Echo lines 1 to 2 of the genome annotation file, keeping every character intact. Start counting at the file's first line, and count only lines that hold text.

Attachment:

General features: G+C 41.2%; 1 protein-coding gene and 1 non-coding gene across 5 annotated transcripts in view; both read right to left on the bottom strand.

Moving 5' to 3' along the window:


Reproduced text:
General features: G+C 41.2%; 1 protein-coding gene and 1 non-coding gene across 5 annotated transcripts in view; both read right to left on the bottom strand.

Moving 5' to 3' along the window: